The recommendations include providing hand sanitizers or hand-washing stations at u-pick operations and farm stands, requiring employees to wear disposable gloves while handling produce, not accepting cash, and requiring sick employees to stay home.
To make sure visitors abide by social distancing guidelines in place across North Carolina, Hoffmann recommends that farmers with u-pick operations set up different zones within fields as well as separate entrances and exits on different sides of the fields.
“The idea is to keep people separated in the field, so that they’re not all crowded together,” he says.
Hoffmann also encourages farm visitors to keep their distance from others, to keep their hands clean and to wear gloves. Right now, the U.S. Centers for Disease Control and Prevention, or CDC, also recommends that people wear masks when they are in public.
The Outlook from the Farm
North Carolina Strawberry Association President Jim Warenda says that Hoffmann and his team have done a great job in helping growers take steps to protect the health of their workers and their customers. Warenda is operations manager with FreshPik Produce Inc., a 700-acre farm in Wilson County that markets its produce to a commercial distributor and directly to consumers.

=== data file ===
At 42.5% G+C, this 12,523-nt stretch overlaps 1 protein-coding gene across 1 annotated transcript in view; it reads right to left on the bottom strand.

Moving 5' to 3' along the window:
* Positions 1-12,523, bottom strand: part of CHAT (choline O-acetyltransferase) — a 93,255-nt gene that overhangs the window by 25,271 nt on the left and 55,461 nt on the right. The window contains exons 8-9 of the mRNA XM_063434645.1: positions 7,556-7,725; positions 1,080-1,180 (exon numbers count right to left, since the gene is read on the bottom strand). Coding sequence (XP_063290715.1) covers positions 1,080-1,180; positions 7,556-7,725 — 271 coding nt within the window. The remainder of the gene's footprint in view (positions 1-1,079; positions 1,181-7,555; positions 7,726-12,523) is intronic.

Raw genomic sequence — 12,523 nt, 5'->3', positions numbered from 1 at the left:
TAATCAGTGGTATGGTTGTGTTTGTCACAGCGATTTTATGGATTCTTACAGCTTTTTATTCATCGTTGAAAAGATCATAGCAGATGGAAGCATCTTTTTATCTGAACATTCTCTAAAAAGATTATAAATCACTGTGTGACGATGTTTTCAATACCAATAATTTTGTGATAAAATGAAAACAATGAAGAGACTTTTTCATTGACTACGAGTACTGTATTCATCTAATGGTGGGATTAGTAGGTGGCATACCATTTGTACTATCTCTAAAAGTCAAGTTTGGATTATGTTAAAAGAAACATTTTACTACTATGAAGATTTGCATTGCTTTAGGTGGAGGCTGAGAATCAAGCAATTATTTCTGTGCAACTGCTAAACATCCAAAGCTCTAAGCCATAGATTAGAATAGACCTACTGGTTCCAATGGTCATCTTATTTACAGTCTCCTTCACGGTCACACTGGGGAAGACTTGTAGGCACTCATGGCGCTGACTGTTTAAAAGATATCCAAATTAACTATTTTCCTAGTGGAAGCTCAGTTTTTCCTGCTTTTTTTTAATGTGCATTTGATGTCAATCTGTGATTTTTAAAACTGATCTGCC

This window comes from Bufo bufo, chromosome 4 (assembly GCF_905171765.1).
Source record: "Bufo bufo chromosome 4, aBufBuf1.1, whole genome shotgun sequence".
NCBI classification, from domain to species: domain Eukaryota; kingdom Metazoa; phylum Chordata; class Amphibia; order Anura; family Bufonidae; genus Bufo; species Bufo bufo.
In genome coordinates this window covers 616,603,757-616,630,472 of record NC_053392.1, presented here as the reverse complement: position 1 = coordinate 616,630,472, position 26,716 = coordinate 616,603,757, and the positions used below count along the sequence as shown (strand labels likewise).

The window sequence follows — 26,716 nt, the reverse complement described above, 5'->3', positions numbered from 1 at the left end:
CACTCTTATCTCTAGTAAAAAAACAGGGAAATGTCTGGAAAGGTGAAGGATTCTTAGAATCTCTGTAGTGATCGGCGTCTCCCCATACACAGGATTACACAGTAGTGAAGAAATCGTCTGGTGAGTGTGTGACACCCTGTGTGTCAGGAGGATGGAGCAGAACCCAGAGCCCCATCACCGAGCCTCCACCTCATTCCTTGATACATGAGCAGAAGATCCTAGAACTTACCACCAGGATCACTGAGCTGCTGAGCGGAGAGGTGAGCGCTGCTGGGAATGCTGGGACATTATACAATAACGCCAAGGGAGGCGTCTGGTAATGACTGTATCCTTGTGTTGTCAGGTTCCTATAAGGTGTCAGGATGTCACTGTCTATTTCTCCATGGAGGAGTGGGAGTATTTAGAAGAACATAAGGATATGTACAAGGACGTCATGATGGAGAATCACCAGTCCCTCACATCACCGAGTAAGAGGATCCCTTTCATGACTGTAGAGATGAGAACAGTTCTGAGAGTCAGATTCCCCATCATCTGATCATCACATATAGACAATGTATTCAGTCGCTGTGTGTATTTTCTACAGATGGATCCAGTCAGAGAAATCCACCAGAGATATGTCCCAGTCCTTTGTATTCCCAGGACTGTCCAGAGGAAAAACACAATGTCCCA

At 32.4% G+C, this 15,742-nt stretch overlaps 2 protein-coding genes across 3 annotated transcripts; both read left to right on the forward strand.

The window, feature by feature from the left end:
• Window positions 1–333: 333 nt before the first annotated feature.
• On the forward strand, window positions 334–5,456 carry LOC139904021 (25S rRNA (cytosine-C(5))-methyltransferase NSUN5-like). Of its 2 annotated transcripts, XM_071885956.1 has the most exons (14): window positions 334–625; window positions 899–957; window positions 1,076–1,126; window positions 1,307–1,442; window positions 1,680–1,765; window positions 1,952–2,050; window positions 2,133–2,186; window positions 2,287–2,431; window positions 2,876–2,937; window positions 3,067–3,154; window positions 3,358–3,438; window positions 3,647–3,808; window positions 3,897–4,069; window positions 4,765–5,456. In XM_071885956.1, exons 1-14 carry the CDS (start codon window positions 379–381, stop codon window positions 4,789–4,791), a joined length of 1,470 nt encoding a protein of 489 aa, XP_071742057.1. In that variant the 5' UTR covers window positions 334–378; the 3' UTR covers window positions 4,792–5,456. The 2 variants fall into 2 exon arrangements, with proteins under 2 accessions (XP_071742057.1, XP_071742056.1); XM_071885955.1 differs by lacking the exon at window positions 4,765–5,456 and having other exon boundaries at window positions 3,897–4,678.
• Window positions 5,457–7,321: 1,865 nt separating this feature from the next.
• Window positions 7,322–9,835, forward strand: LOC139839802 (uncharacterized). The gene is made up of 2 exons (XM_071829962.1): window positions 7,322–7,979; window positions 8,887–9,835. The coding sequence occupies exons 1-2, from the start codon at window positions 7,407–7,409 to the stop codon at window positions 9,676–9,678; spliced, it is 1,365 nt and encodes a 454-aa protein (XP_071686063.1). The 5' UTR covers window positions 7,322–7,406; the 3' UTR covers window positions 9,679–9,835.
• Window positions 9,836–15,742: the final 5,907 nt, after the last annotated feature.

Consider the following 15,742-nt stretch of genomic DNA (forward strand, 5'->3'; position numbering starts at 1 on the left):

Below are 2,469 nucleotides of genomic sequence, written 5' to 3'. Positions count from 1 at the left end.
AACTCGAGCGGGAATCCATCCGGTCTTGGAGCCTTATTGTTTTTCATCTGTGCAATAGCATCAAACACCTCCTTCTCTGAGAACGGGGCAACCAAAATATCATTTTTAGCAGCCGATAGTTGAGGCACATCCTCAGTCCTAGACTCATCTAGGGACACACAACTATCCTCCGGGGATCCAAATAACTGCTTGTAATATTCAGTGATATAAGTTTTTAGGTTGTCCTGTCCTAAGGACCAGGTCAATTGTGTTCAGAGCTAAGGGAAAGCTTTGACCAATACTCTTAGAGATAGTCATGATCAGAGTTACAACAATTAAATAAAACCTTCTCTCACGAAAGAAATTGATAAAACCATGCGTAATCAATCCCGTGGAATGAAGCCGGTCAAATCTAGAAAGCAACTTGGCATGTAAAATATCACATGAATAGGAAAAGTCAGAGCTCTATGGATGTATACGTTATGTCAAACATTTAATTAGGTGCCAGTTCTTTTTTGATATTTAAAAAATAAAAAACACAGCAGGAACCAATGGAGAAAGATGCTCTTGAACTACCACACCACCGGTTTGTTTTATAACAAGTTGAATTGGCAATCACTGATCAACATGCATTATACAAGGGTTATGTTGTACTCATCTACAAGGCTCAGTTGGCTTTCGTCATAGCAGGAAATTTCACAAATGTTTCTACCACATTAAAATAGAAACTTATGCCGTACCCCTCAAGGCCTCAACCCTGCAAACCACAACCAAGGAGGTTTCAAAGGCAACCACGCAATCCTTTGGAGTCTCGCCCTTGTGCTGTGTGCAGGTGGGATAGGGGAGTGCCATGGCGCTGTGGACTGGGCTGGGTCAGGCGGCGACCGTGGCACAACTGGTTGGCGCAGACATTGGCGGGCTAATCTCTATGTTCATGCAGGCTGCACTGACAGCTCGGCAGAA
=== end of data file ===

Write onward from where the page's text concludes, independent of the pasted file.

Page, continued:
FreshPik recently closed its retail market, Deans Farm Market, to shopping by the public and implemented strict safety rules. Customers must call in or text their orders or print a sheet from the internet that allows them to select the items they want to buy. Then they can drive up to the market, where a worker will greet them at their car.
“Only one person handles the money. Everybody’s wearing rubber gloves, and after every transaction, they’re using hand sanitizer. They are also washing their hands with warm water, 20 seconds, every hour,” Warenda says. FreshPik is also modifying its markets so that when they open, plexiglass will separate workers from customers.
So far, the season is going well for FreshPik, but Warenda is counting on some losses.
“Right now, everything is moving. We have a bumper crop coming up, and our sales are up 27% the last two weeks compared to the same two weeks last year,” he says. “But one thing that is going to hurt us, as well as a lot of the smaller growers in North Carolina, is farm tours.”
FreshPik attracts between 8,000 to 10,000 visitors during strawberry season, many of them with school groups.
It’s especially important for our local communities to do what they can to support local businesses, including local farms.
“We know that revenue’s already lost,” he says. “We haven’t said we’re not doing pick-your-own yet, but we probably will not, just because of safety.”
Still, he adds, “things could change come May 1, if everything goes well.” That’s when the state’s current stay-at-home order is set to lift.
“This is one of the largest strawberry crops we’ve had probably in the last 10 years – or it’s setting up to be. And it’s really a pretty crop,” Warenda says. “At this time, I think it’s especially important for our local communities to do what they can to support local businesses, including local farms. If not, I think it’s going to be a long time for us to recover.”